Posted July 23, 2013 by

Beyond Job-Seeking Materials – 5 Rules to Follow

James B. Huntington

James B. Huntington

As of May, 11.3 million Americans were officially unemployed, and over nine million more would work if they thought their chances were better.  Many books, articles, and other writings are intended to help you get out of that group.  How can you cut through their strengths and limitations to maximize your chances of not only working, but staying employed in the years and decades to come?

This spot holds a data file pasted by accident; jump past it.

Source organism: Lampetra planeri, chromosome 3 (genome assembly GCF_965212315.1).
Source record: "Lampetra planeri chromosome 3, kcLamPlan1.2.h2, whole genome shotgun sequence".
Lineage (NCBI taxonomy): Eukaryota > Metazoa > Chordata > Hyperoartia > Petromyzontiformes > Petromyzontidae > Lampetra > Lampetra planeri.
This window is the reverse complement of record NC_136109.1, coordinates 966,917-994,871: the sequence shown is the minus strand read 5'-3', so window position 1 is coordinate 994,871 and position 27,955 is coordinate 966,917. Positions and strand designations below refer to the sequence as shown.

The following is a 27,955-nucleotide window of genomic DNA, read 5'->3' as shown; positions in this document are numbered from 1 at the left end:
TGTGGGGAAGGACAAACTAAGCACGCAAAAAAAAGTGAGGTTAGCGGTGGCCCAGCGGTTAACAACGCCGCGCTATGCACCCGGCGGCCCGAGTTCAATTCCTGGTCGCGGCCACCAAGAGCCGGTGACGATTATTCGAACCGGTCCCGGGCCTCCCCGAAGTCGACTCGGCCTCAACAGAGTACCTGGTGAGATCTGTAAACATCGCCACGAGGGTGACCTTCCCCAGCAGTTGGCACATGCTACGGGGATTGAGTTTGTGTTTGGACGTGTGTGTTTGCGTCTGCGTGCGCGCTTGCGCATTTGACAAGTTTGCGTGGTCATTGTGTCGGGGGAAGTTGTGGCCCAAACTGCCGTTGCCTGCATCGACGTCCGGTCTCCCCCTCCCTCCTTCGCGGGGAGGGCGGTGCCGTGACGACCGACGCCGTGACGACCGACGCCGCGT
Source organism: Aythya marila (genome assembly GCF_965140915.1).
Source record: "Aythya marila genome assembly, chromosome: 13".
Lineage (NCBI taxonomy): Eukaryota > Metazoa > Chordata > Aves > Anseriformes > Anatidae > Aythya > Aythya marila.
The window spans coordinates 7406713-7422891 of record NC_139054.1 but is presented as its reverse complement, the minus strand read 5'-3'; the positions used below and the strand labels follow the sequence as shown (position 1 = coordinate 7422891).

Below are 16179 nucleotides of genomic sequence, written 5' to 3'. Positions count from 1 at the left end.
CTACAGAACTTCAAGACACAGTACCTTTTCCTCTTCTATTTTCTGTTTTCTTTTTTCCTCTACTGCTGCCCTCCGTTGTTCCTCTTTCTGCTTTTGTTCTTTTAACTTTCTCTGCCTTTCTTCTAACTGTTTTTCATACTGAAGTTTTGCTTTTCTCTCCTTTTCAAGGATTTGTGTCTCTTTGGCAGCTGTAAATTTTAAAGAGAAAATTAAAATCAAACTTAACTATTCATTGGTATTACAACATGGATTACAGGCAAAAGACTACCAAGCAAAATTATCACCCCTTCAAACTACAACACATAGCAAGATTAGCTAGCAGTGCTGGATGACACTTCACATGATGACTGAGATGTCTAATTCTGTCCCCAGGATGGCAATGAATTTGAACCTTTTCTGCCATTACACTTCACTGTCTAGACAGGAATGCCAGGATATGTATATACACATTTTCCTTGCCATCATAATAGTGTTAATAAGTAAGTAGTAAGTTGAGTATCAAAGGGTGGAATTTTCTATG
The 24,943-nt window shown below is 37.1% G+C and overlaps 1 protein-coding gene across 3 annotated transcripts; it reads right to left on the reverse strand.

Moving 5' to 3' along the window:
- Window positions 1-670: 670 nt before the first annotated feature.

Most job-seeking help falls into two categories.  The first might be called personality career assessment; efforts in this area seek to connect the sort of person you are with a line of work.  What are you good at?  What do you like to do for fun?  What tasks do you finish off without real difficulty, and which do you always avoid?  They offer thinking exercises, list-making projects, questionnaires, and much more, and are usually quite informative.  What they will not do, unfortunately, is say what lines of work are viable for you, personally or generally, or which will be needed in the future.  Perhaps my aptitudes and disposition say that I should be a neurosurgeon, but at 56 with no medical training beyond Red Cross CPR, that simply isn’t going to happen.  Maybe I should become a computer operator, but those jobs are going away for almost all Americans.  Some opportunities attract more people than others, but that will often change between a book’s writing and publishing, let alone between writing, publishing, and going out of print.  Such sources aren’t even intended to show what positions will and won’t be in demand in a few years, not to mention the decade-plus most people have in mind for a career.  You should not be spending time and money training for something Americans soon won’t need to provide, whether it’s your dream job or not.